“It’s easier to believe the outrageous lie confirming what you suspect than the obvious truth that denies it.”

This book inaugurates a five-book epic set in the same world as his Riyira tales, but ages earlier. In fact, these are the stories behind Continue reading

Book Review: The Emperor’s Blades by Brian Staveley (Three Stars)

Book Review: The Emperor’s Blades (Chronicle of the Unhewn Throne #1) by Brian Staveley

Three Stars

(Potential spoilers)

“There is no should; there is only what is.”

As I read the opening chapters of this book I kept asking myself if I’d read it before. My Goodreads.com database reported I hadn’t, but it sure felt familiar. Having read all 480 pages I’m sure it is a new story, but many of the elements are familiar.

“No blade is as keen as surprise.”

Perhaps the familiarity stems from this story including all the current de rigueur epic fantasy tropes (and a few borrowed from science fiction): all of them. Nihilism. Maps. Mysterious murders. Ninjas. Assassin orders. Inscrutable monks. Yoda. Alien monsters. Extinct super races. Hints of extraterrestrial origins. Aphorisms. Rigid soldiers. Sadistic trainers. Hypocritical churchman. Lesbian waifs. Gentle-hearted giants. Prideful nobles. Incredibly accurate archers. Traitors. Magicians. Blood by the gallon. All it lacks are lions and tigers and bears. Oh, my.

“Every son should have a chance to know his father, not as a child knows his protector, but as a man knows a man.”

All that and a decent plot. Good storytelling and character development. Not too many typographical errors, which should be a given but isn’t these days.

“Resist faith. Resist trust. Believe in what you touch with your hands. The rest is error and air.”

Uncommon for series these days, it even brings the current volume to a satisfying close while sets hooks to draw the read into the next.

“Low expectations are the key to success.”

Why only three stars? Because it’s all been done. Almost every twist and turn felt like a re-run. It was good; it was competent; it didn’t hook my heart. I liked it, I just didn’t love it.

“A man wants to die with his limbs and his dignity intact.”

Book Review: Sunset Mantle by Alter S. Reiss (Four Stars)

Book Review: Sunset Mantle by Alter S. Reiss

Four Stars out of Five

Engaging take on the exiled soldier taking on an impossible mission epic fantasy. Well-developed plot and engaging characters. Great voice. What’s not to like? The storytelling. It reads almost as if English is not the author’s first language. Occasional awkward phrases. Amateurish grammar. Inconsistent punctuation. (Why is the placement of commas a big deal? It isn’t until it jerks you out of the flow of the story. As it often does here.) Needed one more proofreading by a real editor, because he delivers such a good voice.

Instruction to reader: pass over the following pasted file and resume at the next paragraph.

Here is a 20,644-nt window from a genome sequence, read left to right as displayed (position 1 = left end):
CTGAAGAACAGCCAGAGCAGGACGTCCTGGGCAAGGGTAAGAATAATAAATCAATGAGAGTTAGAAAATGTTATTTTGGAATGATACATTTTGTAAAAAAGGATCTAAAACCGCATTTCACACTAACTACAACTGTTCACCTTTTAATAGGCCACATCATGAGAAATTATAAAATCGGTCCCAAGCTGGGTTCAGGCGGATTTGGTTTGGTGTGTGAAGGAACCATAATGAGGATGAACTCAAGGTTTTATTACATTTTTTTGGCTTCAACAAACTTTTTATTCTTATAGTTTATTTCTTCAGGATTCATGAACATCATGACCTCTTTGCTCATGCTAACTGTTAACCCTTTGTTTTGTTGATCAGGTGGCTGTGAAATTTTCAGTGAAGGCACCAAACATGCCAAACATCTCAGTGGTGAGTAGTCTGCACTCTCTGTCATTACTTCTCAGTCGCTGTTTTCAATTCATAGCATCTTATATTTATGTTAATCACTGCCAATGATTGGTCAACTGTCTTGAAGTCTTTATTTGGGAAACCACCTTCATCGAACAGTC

Sunset Mantle earns its fourth star, however, for something which rarely occurs in fantasy literature: a full-blown, integral-to-the-story religion. Not a copy–must less caricature–of one of our world religions, as is de rigueur for current fantasy and science fiction, but a fully developed system of beliefs and practices presented almost anthropologically as “what these people believed.” Even the bad guys believe in God, though it doesn’t straighten their bent to evil. The presence of such a belief system adds depth to the characters and story, even though there are no supernatural elements to the story.

Finally, though Reiss leaves himself plenty of hooks into a sequel, he weaves all the main threads into a satisfying tapestry to close this story.

Loved the Cover art.

Looking for more and better from him.

Sneak Peak: Rhune by Michael J. Sullivan

Sneak Peak: Rhune by Michael J. Sullivan

(no rating yet)

I just finished reading the beta version of this new novel by Sullivan. I can’t tell you anything about the story, of course, but I do suggest you add it to your “I want to read this” list.

Fans of the Riyria books, rejoice! If this book is any indication, the First Empire series will be a welcome addition to the Riyria series.

If anything Sullivan’s writing is better, and the book has more depth and subtly than his previous publications. This is so good; fans of epic high fantasy won’t want to miss it.

Book Review: Words of Radiance by Brandon Sanderson (4 stars)

Words of Radiance (The Stormlight Archive #2) by Brandon Sanderson

(4 out of 5 stars)

“Expectation is not just about what people expected of you. It was about what you expected of yourself.”
Much better than The Way of Kings (The Stormlight Archive #1), but still not quite a five. This is a coherent story, for one thing. Still a large, rambling cast–many with a full array of foibles and strengths. Everyone is flawed; some fatally so. Way too much back story on Shallan. (All the better to hide a plot reversal in.)

But with this book Continue reading